LOS ANGELES "Argo" won best picture, Jennifer Lawrence and Daniel Day-Lewis took the acting awards, and Kentucky played a role in each of those big wins during Sunday night's 85th Academy Awards.
Born and raised in Louisville, Lawrence, 22, is the second-youngest woman to win best actress, behind Marlee Matlin, who was 21 when she won for "Children of a Lesser God." Lawrence won for her role as a damaged soul in "Silver Linings Playbook".
She was the third-youngest best-actress contender ever when she earned her first nomination at age 20 two years ago for her breakout role in "Winter's Bone", the film that took her from virtual unknown to one of Hollywood's most-versatile and sought-after performers.
Lawrence took a fall on her way to the stage, tripping on the steps.
"You guys are just standing up because you feel bad that I fell," Lawrence joked as the crowd gave her a standing ovation.
An avid University of Louisville sports fan, Lawrence is playing heroine Katniss Everdeen in the blockbuster film franchise of "The Hunger Games" books; her co-star is fellow Kentuckian Josh Hutcherson of Union. The second film in that series, "Catching Fire," is due out Nov. 22. Her next release is the period drama "Serena," alongside "Silver Linings Playbook" co-star Bradley Cooper, in September.
Lawrence wasn't the only Kentuckian to win an Oscar on Sunday. George Clooney, who was born in Lexington and grew up in Augusta, won his second Academy Award, this time as a producer of "Argo". In 2006 he won the best supporting actor prize for "Syriana." "Argo" is a thriller about the CIA's plot to rescue six Americans during the Iranian hostage crisis. That film was most noted this Oscar season for fellow producer Ben Affleck's non-nomination as director, an honor he won at the major awards leading up to Sunday's show.
Ang Lee pulled off the upset as best director for "Life of Pi," taking the prize over Steven Spielberg, who had been favored for the Civil War saga "Lincoln", about another Kentucky native.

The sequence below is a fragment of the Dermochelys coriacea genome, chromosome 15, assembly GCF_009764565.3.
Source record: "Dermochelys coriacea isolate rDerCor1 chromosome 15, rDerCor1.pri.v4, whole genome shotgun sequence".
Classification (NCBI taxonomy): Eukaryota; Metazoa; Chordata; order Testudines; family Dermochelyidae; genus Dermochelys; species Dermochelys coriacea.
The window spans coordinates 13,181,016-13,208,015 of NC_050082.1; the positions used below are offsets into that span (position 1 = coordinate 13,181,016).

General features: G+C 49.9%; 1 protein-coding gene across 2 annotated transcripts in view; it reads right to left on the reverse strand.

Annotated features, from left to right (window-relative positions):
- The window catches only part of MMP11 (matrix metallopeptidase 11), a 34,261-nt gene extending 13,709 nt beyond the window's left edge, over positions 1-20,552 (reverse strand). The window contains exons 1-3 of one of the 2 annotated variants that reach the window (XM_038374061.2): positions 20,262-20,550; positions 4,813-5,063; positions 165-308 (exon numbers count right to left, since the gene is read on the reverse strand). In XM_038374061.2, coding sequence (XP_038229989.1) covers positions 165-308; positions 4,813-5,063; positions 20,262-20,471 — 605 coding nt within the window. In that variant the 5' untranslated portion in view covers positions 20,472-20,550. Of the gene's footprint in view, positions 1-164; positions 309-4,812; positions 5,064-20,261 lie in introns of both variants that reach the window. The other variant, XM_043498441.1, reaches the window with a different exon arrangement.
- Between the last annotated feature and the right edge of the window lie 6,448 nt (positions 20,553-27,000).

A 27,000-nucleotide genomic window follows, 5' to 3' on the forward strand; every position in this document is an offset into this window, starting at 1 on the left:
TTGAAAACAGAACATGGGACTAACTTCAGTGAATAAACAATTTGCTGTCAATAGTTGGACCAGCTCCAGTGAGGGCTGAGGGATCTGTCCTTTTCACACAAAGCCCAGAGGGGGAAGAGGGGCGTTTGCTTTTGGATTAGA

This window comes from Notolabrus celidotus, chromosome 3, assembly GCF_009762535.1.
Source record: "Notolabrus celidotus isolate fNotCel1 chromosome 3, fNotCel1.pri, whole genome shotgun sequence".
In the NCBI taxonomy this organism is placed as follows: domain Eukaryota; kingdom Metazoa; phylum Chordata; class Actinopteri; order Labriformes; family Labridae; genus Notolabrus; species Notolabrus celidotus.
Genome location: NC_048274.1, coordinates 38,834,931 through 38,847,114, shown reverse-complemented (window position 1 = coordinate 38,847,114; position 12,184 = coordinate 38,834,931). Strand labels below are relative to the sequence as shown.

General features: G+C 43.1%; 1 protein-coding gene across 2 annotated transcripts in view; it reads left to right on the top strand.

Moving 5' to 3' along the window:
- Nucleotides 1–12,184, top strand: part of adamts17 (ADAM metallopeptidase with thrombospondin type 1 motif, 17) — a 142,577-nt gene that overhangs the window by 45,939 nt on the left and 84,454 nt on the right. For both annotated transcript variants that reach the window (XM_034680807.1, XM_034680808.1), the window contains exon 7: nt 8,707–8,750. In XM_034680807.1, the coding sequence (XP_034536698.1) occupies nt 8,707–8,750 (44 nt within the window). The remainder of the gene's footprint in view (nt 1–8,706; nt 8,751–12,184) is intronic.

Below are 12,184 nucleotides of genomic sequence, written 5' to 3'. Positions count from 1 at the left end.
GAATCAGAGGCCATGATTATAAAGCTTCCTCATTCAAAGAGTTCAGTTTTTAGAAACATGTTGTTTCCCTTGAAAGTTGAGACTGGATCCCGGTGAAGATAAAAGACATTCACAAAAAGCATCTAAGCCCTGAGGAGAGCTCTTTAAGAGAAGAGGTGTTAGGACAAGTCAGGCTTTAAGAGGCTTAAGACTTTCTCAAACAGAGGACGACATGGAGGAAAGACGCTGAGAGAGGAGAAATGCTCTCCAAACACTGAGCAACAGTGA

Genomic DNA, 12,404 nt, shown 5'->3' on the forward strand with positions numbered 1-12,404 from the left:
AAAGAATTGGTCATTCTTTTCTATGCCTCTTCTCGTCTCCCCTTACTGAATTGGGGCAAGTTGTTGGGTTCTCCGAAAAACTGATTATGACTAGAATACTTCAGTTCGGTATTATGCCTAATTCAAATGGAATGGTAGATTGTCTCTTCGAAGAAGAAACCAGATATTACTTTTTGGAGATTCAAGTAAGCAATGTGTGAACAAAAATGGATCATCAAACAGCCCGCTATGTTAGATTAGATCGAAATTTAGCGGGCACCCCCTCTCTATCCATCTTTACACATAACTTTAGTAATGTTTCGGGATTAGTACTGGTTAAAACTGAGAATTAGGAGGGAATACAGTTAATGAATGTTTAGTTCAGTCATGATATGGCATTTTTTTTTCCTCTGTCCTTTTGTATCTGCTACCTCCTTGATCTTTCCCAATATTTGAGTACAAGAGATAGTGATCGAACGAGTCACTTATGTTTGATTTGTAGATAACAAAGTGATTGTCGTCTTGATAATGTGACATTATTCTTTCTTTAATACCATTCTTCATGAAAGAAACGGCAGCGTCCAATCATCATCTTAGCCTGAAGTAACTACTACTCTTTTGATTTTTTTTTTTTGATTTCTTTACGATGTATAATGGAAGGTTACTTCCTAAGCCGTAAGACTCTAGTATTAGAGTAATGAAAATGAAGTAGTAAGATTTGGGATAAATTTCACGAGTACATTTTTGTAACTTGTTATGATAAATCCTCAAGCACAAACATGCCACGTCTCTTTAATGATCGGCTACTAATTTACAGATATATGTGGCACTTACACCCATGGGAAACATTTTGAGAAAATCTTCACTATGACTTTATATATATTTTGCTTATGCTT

"Lincoln" put Day-Lewis among a select group of Academy Award recipients with his third Oscar, taking the best actor trophy for his performance as the 16th president.
Anne Hathaway won a supporting actress Oscar as a doomed mother-turned-prostitute in the musical "Les Misérables," and Christoph Waltz won his second supporting actor Oscar, each one for a Quentin Tarantino film. This time it was for playing a genteel bounty hunter in the slave-revenge saga "Django Unchained."
Hathaway is the third performer in a musical to win supporting actress during the genre's resurgence in the last decade.
"It came true," said Hathaway, who joins 2002 supporting-actress winner Catherine Zeta-Jones for "Chicago" and 2006 recipient Jennifer Hudson for "Dreamgirls."
Waltz, in a choked voice, offered thanks to his character and "to his creator and the creator of his awe-inspiring world," Tarantino.
A veteran performer in Germany and his native Austria, Waltz had been a virtual unknown in Hollywood when Tarantino cast him as a gleefully evil Nazi in 2009's "Inglourious Basterds," which won him his first Oscar. Backstage, Waltz had a simple explanation for why the collaboration works.
"Quentin writes poetry, and I like poetry," Waltz said.